Turkey`s Good Luck In Staying Out Of The EU
June 02, 2011, 06:47 AM
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Turkey has been something of a success story over the last decade, and Prime Minister Erdogan's ruling moderate Islamist party is likely to win again in the general election in ten days.

The irony about Turkey is that Turkish nationalism was largely the invention of cosmopolitan elites far-flung from the Anatolian mainland in whose name they claimed to act. The modern Republic of Turkey as a replacement for the Ottoman Empire was dreamed up largely by Europeans, especially by Salonikans (such as Mustafa Kemal). Salonika is so far west that it's now hundreds of miles within Greece. Turkey is a little bit like Israel in that both are relics of early 20th Century advanced European thinking (nationalism! monoculturalism! secularism!) imposed upon a seemingly unpromising Middle Eastern region.

Erdogan (who was born in Istanbul, but of a family from the mainland) seems to stand for the idea that the conservative Muslim majority is ready to actually run Turkey itself. In a funny way, this might be seen as the fulfillment of the Kemalist dream, although the Kemalist parties would never admit it.

One much overlooked point about the rise of Turkey is how lucky Turkey was to not be admitted to the European Union due to European anti-immigration sentiment. (I argued in 2004 that admitting Turkey to the EU would be bad for Turkey and bad for Europe.) For a long time, the grand strategy of Turkey's leaders was to stay bound to the U.S. strategically and join the European Union, which would have allowed mass emigration of surplus Turkish workers. But the Turkish parliament surprised Washington by voting down U.S. use of Turkey to invade Iraq from the north in 2003.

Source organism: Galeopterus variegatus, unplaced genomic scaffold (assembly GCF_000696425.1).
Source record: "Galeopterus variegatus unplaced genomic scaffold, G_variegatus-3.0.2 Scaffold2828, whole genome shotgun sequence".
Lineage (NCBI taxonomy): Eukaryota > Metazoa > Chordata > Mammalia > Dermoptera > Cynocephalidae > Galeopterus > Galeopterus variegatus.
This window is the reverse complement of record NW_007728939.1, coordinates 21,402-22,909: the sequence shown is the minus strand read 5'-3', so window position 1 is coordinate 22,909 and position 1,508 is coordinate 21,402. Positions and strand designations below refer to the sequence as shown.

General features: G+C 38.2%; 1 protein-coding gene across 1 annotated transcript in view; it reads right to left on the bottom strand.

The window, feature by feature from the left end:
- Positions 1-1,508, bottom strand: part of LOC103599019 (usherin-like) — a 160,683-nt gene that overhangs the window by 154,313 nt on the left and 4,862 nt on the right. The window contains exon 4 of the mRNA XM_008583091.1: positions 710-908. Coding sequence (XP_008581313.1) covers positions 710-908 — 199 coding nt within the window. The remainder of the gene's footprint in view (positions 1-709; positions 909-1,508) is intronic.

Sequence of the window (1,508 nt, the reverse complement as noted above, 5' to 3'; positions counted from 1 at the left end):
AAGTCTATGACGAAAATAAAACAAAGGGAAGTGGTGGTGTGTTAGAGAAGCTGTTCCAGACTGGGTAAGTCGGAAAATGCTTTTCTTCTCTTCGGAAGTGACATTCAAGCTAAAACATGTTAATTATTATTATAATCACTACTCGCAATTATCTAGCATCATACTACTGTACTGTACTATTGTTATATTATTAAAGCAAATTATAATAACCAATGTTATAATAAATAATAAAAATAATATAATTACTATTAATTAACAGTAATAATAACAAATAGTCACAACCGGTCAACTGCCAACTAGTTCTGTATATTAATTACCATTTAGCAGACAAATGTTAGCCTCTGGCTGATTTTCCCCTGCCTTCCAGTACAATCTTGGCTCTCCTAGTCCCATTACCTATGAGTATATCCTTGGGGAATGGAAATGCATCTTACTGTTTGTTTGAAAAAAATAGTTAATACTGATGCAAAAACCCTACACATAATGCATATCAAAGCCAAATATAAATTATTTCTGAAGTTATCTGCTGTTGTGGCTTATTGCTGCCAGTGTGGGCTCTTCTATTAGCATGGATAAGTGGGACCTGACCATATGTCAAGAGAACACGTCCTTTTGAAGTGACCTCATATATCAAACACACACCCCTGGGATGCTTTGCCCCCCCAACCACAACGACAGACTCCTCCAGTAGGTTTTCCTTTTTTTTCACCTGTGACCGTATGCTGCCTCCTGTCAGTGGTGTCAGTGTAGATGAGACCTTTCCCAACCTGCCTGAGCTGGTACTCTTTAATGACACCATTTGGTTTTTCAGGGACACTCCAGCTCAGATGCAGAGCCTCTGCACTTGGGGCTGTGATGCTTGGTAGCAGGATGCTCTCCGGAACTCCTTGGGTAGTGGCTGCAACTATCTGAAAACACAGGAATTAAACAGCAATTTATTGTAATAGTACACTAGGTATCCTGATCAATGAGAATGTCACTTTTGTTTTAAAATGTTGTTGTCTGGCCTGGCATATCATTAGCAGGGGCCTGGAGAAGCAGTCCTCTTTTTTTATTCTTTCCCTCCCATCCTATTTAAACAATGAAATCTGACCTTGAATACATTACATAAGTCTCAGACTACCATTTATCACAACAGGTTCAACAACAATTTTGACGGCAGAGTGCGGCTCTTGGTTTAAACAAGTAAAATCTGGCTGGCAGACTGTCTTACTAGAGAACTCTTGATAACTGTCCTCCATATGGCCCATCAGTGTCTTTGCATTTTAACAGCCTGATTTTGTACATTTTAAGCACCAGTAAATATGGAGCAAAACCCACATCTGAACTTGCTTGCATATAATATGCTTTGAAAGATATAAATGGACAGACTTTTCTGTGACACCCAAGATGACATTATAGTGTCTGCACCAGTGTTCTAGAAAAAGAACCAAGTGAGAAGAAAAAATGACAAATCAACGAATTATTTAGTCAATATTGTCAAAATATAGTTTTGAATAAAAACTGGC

This turned out to make possible Erdogan's foreign policy strategy of friendly relations with its neighbors. For example, Erdogan later decided to dig up a huge strip of unused land along with the Syrian border sown with land mines and farm it.

Not getting into the EU meant that Turkey kept its separate lira, unlike next-door Greece, which uses the excessively expensive Euro. The Euro is high because BMWs are worth a lot. Greece doesn't play in Germany's league as an exporter, but it uses Germany's currency.

So, forced to act like a sovereign country, Turkey has been developing its own jobs for its own people.